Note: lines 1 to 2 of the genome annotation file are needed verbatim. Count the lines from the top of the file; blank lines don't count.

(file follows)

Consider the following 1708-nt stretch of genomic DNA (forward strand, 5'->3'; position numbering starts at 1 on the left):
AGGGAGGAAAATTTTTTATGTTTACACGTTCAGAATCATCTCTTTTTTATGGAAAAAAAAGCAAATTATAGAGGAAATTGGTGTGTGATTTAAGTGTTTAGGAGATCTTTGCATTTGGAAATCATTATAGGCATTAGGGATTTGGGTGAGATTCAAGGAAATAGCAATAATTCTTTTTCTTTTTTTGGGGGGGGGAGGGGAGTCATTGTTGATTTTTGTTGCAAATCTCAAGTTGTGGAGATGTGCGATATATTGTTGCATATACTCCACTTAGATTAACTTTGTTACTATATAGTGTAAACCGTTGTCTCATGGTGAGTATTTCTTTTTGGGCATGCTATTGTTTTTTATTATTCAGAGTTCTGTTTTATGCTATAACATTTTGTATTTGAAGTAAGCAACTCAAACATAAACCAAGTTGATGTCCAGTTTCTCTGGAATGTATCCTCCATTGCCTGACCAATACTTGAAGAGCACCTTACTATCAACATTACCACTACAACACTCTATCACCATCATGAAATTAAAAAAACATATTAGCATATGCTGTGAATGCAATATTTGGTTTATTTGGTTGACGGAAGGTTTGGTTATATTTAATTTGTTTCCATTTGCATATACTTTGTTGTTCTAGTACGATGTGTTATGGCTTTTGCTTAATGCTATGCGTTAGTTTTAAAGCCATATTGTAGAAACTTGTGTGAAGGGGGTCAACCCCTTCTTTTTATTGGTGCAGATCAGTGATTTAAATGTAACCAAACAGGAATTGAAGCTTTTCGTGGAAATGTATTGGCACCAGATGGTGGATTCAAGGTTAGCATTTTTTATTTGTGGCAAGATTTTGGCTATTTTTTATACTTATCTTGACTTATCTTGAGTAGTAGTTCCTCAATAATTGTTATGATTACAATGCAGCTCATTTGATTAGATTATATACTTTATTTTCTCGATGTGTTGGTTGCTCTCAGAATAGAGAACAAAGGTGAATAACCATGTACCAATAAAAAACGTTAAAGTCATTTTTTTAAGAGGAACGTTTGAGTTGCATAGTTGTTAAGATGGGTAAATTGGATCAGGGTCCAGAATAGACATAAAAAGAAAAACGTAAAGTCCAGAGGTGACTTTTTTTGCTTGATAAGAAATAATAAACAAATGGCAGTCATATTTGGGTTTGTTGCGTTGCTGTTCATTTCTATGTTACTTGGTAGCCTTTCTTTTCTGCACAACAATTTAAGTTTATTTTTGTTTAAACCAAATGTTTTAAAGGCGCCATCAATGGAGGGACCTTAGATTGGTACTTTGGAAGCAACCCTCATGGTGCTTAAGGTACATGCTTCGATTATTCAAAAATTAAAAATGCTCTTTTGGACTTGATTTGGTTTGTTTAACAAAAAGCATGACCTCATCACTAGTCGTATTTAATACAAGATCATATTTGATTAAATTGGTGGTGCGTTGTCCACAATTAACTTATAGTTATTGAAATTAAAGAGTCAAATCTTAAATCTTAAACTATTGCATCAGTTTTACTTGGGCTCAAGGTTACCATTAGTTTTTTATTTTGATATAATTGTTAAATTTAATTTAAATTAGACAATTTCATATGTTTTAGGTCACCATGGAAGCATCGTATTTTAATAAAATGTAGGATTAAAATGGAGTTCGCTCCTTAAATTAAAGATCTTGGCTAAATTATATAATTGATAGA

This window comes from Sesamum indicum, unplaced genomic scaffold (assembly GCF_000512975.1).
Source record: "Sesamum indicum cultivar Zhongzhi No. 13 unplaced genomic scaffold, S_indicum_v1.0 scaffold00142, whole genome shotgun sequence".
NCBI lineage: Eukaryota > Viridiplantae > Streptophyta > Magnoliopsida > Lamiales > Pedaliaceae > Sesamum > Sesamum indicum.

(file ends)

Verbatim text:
Consider the following 1708-nt stretch of genomic DNA (forward strand, 5'->3'; position numbering starts at 1 on the left):
AGGGAGGAAAATTTTTTATGTTTACACGTTCAGAATCATCTCTTTTTTATGGAAAAAAAAGCAAATTATAGAGGAAATTGGTGTGTGATTTAAGTGTTTAGGAGATCTTTGCATTTGGAAATCATTATAGGCATTAGGGATTTGGGTGAGATTCAAGGAAATAGCAATAATTCTTTTTCTTTTTTTGGGGGGGGGAGGGGAGTCATTGTTGATTTTTGTTGCAAATCTCAAGTTGTGGAGATGTGCGATATATTGTTGCATATACTCCACTTAGATTAACTTTGTTACTATATAGTGTAAACCGTTGTCTCATGGTGAGTATTTCTTTTTGGGCATGCTATTGTTTTTTATTATTCAGAGTTCTGTTTTATGCTATAACATTTTGTATTTGAAGTAAGCAACTCAAACATAAACCAAGTTGATGTCCAGTTTCTCTGGAATGTATCCTCCATTGCCTGACCAATACTTGAAGAGCACCTTACTATCAACATTACCACTACAACACTCTATCACCATCATGAAATTAAAAAAACATATTAGCATATGCTGTGAATGCAATATTTGGTTTATTTGGTTGACGGAAGGTTTGGTTATATTTAATTTGTTTCCATTTGCATATACTTTGTTGTTCTAGTACGATGTGTTATGGCTTTTGCTTAATGCTATGCGTTAGTTTTAAAGCCATATTGTAGAAACTTGTGTGAAGGGGGTCAACCCCTTCTTTTTATTGGTGCAGATCAGTGATTTAAATGTAACCAAACAGGAATTGAAGCTTTTCGTGGAAATGTATTGGCACCAGATGGTGGATTCAAGGTTAGCATTTTTTATTTGTGGCAAGATTTTGGCTATTTTTTATACTTATCTTGACTTATCTTGAGTAGTAGTTCCTCAATAATTGTTATGATTACAATGCAGCTCATTTGATTAGATTATATACTTTATTTTCTCGATGTGTTGGTTGCTCTCAGAATAGAGAACAAAGGTGAATAACCATGTACCAATAAAAAACGTTAAAGTCATTTTTTTAAGAGGAACGTTTGAGTTGCATAGTTGTTAAGATGGGTAAATTGGATCAGGGTCCAGAATAGACATAAAAAGAAAAACGTAAAGTCCAGAGGTGACTTTTTTTGCTTGATAAGAAATAATAAACAAATGGCAGTCATATTTGGGTTTGTTGCGTTGCTGTTCATTTCTATGTTACTTGGTAGCCTTTCTTTTCTGCACAACAATTTAAGTTTATTTTTGTTTAAACCAAATGTTTTAAAGGCGCCATCAATGGAGGGACCTTAGATTGGTACTTTGGAAGCAACCCTCATGGTGCTTAAGGTACATGCTTCGATTATTCAAAAATTAAAAATGCTCTTTTGGACTTGATTTGGTTTGTTTAACAAAAAGCATGACCTCATCACTAGTCGTATTTAATACAAGATCATATTTGATTAAATTGGTGGTGCGTTGTCCACAATTAACTTATAGTTATTGAAATTAAAGAGTCAAATCTTAAATCTTAAACTATTGCATCAGTTTTACTTGGGCTCAAGGTTACCATTAGTTTTTTATTTTGATATAATTGTTAAATTTAATTTAAATTAGACAATTTCATATGTTTTAGGTCACCATGGAAGCATCGTATTTTAATAAAATGTAGGATTAAAATGGAGTTCGCTCCTTAAATTAAAGATCTTGGCTAAATTATATAATTGATAGA